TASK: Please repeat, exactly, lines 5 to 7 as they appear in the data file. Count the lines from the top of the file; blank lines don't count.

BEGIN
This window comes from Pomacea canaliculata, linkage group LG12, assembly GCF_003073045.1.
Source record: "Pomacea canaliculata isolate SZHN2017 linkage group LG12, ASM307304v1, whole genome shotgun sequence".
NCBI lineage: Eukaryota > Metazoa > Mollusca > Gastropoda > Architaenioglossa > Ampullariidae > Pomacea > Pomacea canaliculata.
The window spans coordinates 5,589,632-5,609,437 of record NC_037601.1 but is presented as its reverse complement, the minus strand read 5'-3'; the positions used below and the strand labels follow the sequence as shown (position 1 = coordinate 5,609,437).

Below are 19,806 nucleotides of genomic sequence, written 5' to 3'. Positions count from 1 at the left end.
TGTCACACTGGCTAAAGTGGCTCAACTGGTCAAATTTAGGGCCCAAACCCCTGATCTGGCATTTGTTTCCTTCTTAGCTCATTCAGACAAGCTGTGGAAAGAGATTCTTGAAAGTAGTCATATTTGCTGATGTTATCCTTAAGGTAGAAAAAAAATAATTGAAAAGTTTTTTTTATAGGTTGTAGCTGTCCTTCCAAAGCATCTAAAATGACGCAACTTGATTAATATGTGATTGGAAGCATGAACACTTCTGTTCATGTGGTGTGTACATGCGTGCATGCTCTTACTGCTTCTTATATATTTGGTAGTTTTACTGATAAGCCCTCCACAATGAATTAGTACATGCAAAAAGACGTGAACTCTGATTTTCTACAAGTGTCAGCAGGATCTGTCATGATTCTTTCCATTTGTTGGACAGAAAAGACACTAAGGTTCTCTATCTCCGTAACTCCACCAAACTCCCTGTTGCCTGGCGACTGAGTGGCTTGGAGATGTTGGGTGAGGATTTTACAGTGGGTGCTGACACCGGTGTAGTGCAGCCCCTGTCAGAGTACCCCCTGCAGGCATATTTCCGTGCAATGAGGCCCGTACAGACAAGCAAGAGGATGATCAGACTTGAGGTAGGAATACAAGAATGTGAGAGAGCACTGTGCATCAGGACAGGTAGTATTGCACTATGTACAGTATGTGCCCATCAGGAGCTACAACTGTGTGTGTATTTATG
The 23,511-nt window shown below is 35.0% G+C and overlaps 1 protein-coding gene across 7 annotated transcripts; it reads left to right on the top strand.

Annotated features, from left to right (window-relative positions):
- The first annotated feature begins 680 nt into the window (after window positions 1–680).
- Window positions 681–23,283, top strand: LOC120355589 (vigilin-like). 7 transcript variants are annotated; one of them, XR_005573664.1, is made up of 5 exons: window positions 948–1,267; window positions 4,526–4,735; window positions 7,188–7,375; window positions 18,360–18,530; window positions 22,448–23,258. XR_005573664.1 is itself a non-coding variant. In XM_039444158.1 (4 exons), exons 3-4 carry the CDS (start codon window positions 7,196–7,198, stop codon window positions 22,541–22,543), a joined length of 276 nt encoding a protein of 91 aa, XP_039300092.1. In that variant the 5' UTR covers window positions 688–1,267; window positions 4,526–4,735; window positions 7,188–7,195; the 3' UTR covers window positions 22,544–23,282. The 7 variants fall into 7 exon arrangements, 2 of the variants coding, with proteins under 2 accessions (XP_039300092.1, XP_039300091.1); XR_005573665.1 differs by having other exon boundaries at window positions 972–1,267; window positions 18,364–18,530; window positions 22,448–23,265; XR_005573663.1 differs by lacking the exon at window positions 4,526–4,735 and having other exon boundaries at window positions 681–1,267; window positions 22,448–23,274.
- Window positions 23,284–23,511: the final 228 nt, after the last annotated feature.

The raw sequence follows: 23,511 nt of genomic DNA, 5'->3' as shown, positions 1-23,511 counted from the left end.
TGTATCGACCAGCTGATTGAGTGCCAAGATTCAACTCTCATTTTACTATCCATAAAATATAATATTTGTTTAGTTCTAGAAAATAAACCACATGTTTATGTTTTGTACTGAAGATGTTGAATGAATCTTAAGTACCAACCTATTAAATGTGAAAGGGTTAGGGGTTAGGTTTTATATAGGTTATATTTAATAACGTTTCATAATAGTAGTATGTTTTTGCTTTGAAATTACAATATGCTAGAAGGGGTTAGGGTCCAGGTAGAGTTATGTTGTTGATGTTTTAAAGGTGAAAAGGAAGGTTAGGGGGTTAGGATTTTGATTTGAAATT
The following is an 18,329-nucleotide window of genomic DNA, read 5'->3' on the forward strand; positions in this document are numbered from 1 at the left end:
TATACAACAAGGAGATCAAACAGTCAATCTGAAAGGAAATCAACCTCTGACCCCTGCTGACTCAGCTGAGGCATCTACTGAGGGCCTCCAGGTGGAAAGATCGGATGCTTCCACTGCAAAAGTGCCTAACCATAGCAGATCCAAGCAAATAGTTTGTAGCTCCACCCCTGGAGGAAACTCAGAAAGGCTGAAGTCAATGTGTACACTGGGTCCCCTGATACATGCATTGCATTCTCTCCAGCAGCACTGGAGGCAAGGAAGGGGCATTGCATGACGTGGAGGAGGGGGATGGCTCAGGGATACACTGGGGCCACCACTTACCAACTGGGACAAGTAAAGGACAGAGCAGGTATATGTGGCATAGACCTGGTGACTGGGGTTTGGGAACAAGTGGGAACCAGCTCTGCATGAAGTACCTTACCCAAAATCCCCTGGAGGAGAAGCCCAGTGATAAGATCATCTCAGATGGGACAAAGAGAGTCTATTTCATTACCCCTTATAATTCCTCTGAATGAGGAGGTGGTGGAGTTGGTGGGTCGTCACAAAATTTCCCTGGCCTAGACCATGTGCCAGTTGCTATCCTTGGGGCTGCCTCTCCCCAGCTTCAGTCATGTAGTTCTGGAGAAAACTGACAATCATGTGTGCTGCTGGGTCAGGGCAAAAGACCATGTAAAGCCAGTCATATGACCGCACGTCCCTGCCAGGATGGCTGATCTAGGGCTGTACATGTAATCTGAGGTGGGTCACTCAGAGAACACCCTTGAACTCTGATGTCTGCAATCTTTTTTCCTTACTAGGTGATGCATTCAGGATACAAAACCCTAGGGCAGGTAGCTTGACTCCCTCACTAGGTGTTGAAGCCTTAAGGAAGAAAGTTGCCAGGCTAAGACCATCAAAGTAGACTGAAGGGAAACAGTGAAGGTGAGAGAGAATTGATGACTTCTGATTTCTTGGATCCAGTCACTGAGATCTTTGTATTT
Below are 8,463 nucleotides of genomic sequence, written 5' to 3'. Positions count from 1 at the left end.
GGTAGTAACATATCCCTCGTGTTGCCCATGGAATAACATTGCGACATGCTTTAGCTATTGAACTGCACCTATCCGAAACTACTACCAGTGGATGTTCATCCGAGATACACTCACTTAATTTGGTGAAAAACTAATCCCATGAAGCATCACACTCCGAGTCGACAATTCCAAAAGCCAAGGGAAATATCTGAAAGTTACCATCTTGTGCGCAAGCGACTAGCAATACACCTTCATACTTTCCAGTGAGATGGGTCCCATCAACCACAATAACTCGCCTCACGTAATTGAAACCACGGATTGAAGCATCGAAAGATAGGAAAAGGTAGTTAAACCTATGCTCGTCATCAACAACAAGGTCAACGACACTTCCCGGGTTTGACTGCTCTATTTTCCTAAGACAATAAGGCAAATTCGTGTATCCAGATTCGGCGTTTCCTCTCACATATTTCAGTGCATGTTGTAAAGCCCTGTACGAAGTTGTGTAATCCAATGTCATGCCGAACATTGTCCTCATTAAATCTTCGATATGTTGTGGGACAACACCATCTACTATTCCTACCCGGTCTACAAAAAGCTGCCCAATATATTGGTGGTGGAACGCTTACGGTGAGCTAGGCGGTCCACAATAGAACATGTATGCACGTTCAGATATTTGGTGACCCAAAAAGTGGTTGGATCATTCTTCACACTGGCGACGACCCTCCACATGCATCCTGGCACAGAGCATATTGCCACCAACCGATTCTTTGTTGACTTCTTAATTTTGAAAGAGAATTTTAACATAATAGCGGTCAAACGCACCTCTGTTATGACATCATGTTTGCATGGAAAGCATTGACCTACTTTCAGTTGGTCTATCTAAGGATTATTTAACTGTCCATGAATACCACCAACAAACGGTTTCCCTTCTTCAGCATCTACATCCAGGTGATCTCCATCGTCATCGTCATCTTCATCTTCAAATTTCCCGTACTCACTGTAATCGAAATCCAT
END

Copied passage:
Below are 19,806 nucleotides of genomic sequence, written 5' to 3'. Positions count from 1 at the left end.
TGTCACACTGGCTAAAGTGGCTCAACTGGTCAAATTTAGGGCCCAAACCCCTGATCTGGCATTTGTTTCCTTCTTAGCTCATTCAGACAAGCTGTGGAAAGAGATTCTTGAAAGTAGTCATATTTGCTGATGTTATCCTTAAGGTAGAAAAAAAATAATTGAAAAGTTTTTTTTATAGGTTGTAGCTGTCCTTCCAAAGCATCTAAAATGACGCAACTTGATTAATATGTGATTGGAAGCATGAACACTTCTGTTCATGTGGTGTGTACATGCGTGCATGCTCTTACTGCTTCTTATATATTTGGTAGTTTTACTGATAAGCCCTCCACAATGAATTAGTACATGCAAAAAGACGTGAACTCTGATTTTCTACAAGTGTCAGCAGGATCTGTCATGATTCTTTCCATTTGTTGGACAGAAAAGACACTAAGGTTCTCTATCTCCGTAACTCCACCAAACTCCCTGTTGCCTGGCGACTGAGTGGCTTGGAGATGTTGGGTGAGGATTTTACAGTGGGTGCTGACACCGGTGTAGTGCAGCCCCTGTCAGAGTACCCCCTGCAGGCATATTTCCGTGCAATGAGGCCCGTACAGACAAGCAAGAGGATGATCAGACTTGAGGTAGGAATACAAGAATGTGAGAGAGCACTGTGCATCAGGACAGGTAGTATTGCACTATGTACAGTATGTGCCCATCAGGAGCTACAACTGTGTGTGTATTTATG
The 23,511-nt window shown below is 35.0% G+C and overlaps 1 protein-coding gene across 7 annotated transcripts; it reads left to right on the top strand.